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Credit: Sayid Budhi

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A Cow Walks Onto A Beach

Ruminants, such as cows, sheep, and goats, have a special digestion process that produces large quantities of methane, which has a warming effect 34 times more powerful than carbon dioxide. Ruminant methane accounts for 6 to 7 percent of annual greenhouse gas emissions. Seaweed, which has been used as livestock feed for thousands of years, shows promise for reducing them.

Building on anecdotal evidence from dairy farmers, a team of scientists in North Queensland, Australia, have tested a wide range of seaweeds mixed with feed in artificial cow stomachs. Asparagopsis taxiformis, a species of red algae, reduced methane production by 99 percent—and required a dose of just 2 percent of feed to do so. In live sheep, the same dose led to a 70 to 80 percent drop in methane. Tests have yet to be performed with live cows.

With more than 1.4 billion cows and nearly 1.9 billion sheep and goats inhabiting the planet, scale is a major challenge for this solution. Champions argue it is well worth cracking. If fed to ruminants worldwide, Asparagopsis taxiformis would reduce the amount of soy, corn, and grass required as feed. Most critically, it could dramatically reduce livestock methane emissions.


Seaweeds…used as livestock feed: Makkar, Harinder P.S., Gilles Tran, Valérie Heuzé, Sylvie Giger-Reverdin, Michel Lessire, François Lebas, and Philippe Ankers. “Seaweeds for Livestock Diets: A Review.” Animal Feed Science and Technology 212 (2016): 1-17.

Prince Edward Island…dairy farmer: Battaglia, Michael. “Seaweed Could Hold the Key to Cutting Methane Emissions from Cow Burps.” The Conversation. October 12, 2016.

Methane…dropped…on Dorgan’s diet: Kinley, R. D., and A. H. Fredeen. “In Vitro Evaluation of Feeding North Atlantic Stormtoss Seaweeds on Ruminal Digestion.” Journal of Applied Phycology 27, no. 6 (2015): 2387-2393.

methane waste expelled…through burps: Battaglia, “Seaweed.”

39 percent of [livestock] emissions: Gerber, P.J., et al. Tackling Climate Change Through Livestock: A Global Assessment of Emissions and Mitigation Opportunities. Rome: Food and Agriculture Organization of the United Nations, 2013.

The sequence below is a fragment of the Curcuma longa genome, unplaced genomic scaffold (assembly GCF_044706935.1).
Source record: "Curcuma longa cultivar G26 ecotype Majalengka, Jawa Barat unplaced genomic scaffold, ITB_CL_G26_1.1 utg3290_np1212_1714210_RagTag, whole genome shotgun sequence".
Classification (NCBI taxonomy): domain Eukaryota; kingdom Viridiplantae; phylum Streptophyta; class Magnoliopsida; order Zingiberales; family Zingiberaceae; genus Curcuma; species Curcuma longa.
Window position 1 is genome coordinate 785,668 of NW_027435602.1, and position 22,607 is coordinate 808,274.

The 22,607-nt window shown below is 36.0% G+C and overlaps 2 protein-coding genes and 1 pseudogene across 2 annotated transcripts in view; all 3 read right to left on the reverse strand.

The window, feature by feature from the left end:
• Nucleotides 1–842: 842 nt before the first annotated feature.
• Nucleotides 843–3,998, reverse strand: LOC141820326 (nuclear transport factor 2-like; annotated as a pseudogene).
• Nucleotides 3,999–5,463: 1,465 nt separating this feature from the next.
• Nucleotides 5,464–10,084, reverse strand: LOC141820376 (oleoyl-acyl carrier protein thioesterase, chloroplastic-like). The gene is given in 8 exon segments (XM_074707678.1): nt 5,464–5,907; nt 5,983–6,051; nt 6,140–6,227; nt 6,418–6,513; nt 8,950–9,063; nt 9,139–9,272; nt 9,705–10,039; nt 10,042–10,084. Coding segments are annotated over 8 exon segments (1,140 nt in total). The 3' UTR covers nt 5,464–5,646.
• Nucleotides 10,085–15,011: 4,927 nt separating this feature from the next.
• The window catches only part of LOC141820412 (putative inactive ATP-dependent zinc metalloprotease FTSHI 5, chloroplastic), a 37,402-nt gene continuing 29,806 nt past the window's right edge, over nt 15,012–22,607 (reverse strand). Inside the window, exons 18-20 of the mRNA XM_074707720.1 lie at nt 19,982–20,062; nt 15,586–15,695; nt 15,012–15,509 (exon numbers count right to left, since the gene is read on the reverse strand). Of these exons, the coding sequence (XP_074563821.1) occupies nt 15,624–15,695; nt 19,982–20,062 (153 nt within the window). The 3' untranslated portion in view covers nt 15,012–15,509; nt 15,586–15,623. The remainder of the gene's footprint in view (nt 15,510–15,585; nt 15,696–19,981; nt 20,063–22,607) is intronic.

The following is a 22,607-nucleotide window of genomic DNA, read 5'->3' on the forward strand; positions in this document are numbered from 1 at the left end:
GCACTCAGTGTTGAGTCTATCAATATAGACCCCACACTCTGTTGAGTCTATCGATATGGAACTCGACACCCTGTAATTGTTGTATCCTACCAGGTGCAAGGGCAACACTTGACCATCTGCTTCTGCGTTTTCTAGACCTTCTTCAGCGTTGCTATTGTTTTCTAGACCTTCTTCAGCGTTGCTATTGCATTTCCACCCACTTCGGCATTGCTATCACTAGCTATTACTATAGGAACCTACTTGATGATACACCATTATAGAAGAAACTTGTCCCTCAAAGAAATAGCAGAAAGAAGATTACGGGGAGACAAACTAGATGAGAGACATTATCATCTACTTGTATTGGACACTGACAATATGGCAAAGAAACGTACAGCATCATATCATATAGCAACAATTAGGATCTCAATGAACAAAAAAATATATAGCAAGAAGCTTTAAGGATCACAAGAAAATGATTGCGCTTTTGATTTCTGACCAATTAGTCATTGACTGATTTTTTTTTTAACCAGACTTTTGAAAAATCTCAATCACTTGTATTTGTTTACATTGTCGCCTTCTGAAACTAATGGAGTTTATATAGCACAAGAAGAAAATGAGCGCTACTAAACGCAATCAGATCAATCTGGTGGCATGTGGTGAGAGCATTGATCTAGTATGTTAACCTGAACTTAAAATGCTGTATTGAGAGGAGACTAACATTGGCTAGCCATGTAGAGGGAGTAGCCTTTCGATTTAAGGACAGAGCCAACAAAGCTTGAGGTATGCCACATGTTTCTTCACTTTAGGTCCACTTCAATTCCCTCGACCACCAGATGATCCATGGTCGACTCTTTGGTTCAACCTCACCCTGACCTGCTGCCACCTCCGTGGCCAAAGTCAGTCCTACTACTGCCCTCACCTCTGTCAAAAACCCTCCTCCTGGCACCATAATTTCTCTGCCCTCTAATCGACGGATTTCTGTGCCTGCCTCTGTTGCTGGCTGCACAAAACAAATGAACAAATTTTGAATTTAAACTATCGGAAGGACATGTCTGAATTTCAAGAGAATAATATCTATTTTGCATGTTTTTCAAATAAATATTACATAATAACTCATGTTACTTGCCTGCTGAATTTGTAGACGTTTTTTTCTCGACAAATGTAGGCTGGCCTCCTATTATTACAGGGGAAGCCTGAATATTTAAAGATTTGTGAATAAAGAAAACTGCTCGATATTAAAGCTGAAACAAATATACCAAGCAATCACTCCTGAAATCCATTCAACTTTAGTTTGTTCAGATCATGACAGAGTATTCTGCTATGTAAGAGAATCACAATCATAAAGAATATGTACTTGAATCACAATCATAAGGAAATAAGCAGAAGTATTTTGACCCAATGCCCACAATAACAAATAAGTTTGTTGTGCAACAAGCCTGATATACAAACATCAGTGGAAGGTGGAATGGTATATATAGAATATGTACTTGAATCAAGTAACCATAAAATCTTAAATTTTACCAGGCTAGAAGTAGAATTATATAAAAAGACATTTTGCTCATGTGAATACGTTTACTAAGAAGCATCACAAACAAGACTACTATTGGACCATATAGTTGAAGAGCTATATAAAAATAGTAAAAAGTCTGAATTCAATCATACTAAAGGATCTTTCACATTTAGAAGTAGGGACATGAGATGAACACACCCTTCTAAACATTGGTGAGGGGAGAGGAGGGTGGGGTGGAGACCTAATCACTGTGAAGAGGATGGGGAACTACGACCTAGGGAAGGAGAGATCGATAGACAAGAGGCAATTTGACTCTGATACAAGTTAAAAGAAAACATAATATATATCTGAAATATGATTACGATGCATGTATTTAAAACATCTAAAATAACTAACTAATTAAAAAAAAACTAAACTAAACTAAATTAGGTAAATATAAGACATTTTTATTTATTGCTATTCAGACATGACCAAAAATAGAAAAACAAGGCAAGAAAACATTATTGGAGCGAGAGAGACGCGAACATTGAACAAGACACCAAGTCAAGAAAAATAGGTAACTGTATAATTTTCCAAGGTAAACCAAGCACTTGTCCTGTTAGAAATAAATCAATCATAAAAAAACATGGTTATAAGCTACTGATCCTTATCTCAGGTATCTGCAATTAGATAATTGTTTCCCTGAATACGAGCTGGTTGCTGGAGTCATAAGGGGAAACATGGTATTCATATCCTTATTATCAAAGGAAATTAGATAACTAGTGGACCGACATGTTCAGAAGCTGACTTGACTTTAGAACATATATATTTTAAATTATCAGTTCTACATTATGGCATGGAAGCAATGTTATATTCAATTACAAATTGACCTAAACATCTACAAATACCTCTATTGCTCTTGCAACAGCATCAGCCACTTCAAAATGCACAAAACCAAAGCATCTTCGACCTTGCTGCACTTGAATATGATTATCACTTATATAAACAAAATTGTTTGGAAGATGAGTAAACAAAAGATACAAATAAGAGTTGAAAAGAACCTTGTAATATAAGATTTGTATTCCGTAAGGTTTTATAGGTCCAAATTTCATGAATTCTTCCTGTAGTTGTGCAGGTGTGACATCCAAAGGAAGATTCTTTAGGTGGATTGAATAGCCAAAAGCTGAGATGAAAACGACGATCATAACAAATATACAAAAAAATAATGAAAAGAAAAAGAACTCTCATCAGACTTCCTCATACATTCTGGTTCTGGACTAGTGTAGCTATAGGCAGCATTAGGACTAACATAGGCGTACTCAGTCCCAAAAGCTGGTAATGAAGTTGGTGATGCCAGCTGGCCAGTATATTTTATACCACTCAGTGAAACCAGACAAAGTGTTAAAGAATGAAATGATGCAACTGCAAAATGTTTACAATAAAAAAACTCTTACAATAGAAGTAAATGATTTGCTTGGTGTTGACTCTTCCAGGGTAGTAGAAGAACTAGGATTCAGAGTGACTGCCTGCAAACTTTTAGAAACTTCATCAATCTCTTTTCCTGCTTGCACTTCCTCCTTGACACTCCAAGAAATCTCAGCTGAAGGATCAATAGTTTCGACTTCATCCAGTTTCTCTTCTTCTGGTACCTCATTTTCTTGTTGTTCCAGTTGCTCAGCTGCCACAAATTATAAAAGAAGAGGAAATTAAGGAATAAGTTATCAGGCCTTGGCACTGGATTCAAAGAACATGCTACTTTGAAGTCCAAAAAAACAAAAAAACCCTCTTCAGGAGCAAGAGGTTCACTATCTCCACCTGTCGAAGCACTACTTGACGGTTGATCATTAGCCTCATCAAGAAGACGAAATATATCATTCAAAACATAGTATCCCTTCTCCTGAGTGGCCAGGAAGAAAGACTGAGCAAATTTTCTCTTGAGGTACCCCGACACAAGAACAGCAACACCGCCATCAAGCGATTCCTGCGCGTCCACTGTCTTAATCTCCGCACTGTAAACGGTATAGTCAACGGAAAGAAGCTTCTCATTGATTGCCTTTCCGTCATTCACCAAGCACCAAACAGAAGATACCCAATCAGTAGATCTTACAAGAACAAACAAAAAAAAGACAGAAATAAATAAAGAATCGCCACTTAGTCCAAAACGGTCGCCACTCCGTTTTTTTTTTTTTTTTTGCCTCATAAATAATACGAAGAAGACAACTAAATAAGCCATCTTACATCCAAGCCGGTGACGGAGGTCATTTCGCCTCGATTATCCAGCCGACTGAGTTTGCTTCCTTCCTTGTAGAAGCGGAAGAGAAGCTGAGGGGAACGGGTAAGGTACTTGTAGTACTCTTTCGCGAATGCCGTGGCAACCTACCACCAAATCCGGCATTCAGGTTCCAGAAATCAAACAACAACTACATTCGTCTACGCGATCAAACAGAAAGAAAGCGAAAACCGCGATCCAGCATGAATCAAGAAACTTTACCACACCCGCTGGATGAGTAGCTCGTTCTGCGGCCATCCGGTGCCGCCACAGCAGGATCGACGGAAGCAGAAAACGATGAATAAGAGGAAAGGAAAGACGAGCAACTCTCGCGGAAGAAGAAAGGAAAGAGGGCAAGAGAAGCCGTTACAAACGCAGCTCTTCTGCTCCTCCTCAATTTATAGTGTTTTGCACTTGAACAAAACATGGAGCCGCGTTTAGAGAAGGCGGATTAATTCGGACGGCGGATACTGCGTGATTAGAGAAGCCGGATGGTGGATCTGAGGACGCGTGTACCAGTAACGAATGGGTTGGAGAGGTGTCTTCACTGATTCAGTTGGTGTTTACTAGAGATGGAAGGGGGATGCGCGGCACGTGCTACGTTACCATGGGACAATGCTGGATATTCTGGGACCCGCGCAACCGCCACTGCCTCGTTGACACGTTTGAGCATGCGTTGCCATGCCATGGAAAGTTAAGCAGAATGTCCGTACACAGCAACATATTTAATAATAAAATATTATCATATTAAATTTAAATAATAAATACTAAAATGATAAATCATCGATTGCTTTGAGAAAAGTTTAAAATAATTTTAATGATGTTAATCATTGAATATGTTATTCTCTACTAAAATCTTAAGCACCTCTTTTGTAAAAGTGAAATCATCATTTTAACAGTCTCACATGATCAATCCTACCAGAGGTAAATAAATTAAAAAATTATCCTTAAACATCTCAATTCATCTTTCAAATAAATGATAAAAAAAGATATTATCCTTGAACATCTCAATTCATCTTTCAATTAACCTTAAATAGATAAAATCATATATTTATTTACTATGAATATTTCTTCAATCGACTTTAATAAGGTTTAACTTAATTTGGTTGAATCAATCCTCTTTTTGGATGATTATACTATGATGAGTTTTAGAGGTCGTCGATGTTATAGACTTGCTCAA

a quarter of…methane pollution: Reay, D., et al. “Methane Sources and the Global Methane Budget.” In Methane and Climate Change, edited by D. Reay et al, 1-14. London: Earthscan, 2010.

Australia, methane…emissions: Henry, Beverley, Ed Charmley, Richard Eckard, John B. Gaughan, and Roger Hegarty. “Livestock Production in a Changing Climate: Adaptation and Mitigation Research in Australia.” Crop and Pasture Science 63, no. 3 (2012): 191-202.

Asparagopsis taxiformis: Guiry, M.D., and G.M Guiry. AlgaeBase. Galway: National University of Ireland. 2016.

results…artificial rumen: Kinley, Robert D., Rocky de Nys, Matthew J. Vucko, Lorenna Machado, and Nigel W. Tomkins. “The Red Macroalgae Asparagopsis Taxiformis Is a Potent Natural Antimethanogenic That Reduces Methane Production During In Vitro Fermentation with Rumen Fluid.” Animal Production Science 56, no. 3, 2016: 282-289; Machado, Lorenna, Marie Magnusson, Nicholas A. Paul, Robert Kinley, Rocky de Nys, and Nigel Tomkins. “Dose-Response Effects of Asparagopsis Taxiformis and Oedogonium Sp. On In Vitro Fermentation and Methane Production.” Journal of Applied Phycology 28, no. 2, 2016: 1443-1452; Machado, Lorenna, Marie Magnusson, Nicholas A. Paul, Rocky de Nys, and Nigel Tomkins. “Effects of Marine and Freshwater Macroalgae On In Vitro Total Gas and Methane Production.” PLoS One 9, no. 1 (2014): e85289.

results…live sheep: Li, Xixi, Hayley C. Norman, Robert D. Kinley, Michael Laurence, Matt Wilmot, Hannah Bender, Rocky de Nys, and Nigel Tomkins. “Asparagopsis Taxiformis Decreases Enteric Methane Production from Sheep.” Animal Production Science (2016); Rupp, Rebecca. “A Sprinkle of Seaweed Could Deflate Gassy Cows.” National Geographic. November 29, 2016.

energy…[lost] to waste methane: Van Nevel, C. J., and D. I. Demeyer. “Control of Rumen Methanogenesis.” Environmental Monitoring and Assessment 42, no. 1-2 (1996): 73-97.

[population of] cows…sheep and goats: Robinson, Timothy P., GR William Wint, Giulia Conchedda, Thomas P. Van Boeckel, Valentina Ercoli, Elisa Palamara, Giuseppina Cinardi, Laura D’Aietti, Simon I. Hay, and Marius Gilbert. “Mapping the Global Distribution of Livestock.” PloS one 9, no. 5 (2014): e96084.

[scale] of seaweed farms: Kirby, David. “How to Stop Farts from Warming the Planet: Feed Cows Seaweed.” TakePart. October 25, 2016.

Feed production and processing…emissions: Gerber et al, Livestock.

limu kohu…“pleasing seaweed”: Guiry and Guiry, AlgaeBase.

livestock methane…percent of greenhouse gases: Gerber et al, Livestock.

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p. 205

Most critically, Asparagopsis taxiformis could dramatically reduce livestock methane emissions, which now account for 6 to 7 percent of greenhouse gases released around the world each year.

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